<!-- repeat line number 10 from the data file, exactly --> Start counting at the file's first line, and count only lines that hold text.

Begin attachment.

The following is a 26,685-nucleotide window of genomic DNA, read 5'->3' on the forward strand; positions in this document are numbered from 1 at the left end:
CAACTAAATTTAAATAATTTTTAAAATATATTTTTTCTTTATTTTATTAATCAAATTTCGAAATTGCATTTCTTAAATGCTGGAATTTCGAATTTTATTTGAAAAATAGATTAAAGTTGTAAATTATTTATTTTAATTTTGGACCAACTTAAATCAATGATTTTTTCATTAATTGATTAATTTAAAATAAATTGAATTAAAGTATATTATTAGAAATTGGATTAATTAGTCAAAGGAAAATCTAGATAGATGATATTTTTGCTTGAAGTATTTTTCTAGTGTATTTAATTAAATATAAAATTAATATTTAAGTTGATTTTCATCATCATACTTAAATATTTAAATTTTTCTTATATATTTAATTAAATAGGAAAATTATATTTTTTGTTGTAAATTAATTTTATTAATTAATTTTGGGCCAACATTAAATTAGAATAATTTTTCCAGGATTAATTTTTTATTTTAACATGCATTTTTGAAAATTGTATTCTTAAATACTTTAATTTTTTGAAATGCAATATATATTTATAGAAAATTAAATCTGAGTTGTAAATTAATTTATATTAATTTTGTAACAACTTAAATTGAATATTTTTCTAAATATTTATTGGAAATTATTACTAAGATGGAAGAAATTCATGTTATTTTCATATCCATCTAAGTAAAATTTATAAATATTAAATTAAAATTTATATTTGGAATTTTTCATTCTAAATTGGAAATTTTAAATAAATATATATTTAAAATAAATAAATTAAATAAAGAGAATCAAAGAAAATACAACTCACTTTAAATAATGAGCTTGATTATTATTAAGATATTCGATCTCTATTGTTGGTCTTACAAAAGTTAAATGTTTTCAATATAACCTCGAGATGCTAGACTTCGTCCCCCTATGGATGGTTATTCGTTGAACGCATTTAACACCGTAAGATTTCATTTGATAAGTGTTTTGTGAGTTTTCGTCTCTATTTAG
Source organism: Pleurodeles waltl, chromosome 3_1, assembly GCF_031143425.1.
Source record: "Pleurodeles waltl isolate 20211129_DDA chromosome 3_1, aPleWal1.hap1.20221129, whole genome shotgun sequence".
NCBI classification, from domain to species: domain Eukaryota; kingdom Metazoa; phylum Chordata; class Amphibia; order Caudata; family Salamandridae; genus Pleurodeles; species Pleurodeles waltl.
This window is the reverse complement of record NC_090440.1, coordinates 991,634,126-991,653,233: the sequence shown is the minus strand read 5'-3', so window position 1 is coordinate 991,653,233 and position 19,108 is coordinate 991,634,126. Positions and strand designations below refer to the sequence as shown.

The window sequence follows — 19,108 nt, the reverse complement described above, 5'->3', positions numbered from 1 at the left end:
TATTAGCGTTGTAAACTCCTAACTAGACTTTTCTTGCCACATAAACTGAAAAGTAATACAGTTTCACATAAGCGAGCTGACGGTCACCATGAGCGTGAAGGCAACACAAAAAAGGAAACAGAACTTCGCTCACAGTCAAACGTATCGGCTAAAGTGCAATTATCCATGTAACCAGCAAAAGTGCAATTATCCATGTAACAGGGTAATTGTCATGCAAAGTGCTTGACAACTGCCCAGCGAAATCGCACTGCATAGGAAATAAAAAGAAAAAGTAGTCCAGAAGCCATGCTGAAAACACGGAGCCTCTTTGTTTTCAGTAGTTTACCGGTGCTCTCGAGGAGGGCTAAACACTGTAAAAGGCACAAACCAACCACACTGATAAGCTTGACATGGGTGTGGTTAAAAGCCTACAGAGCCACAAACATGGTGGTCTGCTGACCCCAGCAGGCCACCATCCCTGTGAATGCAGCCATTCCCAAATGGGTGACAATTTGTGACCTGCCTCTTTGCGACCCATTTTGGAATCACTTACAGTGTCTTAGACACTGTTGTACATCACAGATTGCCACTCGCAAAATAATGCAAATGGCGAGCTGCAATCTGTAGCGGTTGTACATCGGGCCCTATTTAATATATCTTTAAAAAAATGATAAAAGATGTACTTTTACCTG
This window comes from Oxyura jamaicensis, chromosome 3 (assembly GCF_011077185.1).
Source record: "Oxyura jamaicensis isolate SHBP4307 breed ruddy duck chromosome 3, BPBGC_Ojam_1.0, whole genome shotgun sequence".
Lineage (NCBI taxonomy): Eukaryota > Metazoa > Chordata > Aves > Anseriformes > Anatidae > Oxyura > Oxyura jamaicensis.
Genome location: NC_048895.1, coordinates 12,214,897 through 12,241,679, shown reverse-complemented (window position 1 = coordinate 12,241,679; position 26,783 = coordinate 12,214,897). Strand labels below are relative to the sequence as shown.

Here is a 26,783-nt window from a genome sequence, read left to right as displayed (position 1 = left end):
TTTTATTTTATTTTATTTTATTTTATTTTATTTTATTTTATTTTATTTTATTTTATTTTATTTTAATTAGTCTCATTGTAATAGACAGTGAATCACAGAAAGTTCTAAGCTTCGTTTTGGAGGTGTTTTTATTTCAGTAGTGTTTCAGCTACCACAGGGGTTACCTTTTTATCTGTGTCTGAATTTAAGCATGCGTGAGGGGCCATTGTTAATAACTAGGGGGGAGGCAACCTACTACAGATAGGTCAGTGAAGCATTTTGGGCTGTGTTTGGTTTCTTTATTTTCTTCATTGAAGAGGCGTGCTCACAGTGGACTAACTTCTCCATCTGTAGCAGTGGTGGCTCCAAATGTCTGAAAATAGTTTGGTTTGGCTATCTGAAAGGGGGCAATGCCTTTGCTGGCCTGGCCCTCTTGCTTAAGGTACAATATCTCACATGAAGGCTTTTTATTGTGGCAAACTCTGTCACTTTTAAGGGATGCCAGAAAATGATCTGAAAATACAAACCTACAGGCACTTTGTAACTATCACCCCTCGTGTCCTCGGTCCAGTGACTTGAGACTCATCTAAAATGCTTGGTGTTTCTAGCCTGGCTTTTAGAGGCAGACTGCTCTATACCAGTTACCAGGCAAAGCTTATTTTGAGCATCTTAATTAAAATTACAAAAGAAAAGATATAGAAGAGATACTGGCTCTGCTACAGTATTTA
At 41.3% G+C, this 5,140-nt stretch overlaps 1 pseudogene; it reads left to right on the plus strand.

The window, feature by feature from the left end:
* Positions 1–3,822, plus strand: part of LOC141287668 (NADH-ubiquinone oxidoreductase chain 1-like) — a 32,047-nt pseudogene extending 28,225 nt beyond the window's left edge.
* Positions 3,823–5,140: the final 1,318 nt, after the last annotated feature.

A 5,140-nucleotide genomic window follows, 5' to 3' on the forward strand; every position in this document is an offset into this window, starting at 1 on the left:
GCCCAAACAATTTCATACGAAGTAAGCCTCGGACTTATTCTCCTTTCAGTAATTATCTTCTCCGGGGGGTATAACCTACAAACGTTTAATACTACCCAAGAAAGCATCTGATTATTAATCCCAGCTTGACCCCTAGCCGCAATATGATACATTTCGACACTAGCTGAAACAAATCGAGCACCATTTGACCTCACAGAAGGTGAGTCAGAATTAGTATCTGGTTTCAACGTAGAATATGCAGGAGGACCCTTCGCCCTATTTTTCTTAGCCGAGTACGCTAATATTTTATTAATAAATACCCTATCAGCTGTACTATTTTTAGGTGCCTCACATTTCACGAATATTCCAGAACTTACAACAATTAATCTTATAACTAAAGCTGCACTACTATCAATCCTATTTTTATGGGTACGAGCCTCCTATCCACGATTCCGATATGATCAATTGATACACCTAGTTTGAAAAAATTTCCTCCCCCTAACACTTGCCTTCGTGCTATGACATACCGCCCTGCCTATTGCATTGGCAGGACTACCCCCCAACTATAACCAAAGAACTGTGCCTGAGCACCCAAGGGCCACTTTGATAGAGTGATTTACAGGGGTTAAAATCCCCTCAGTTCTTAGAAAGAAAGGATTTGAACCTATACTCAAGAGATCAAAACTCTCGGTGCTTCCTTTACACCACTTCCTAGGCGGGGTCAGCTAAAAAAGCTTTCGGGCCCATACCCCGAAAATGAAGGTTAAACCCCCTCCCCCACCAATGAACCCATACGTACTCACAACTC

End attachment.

Source record: "Oxyura jamaicensis isolate SHBP4307 breed ruddy duck chromosome 3, BPBGC_Ojam_1.0, whole genome shotgun sequence".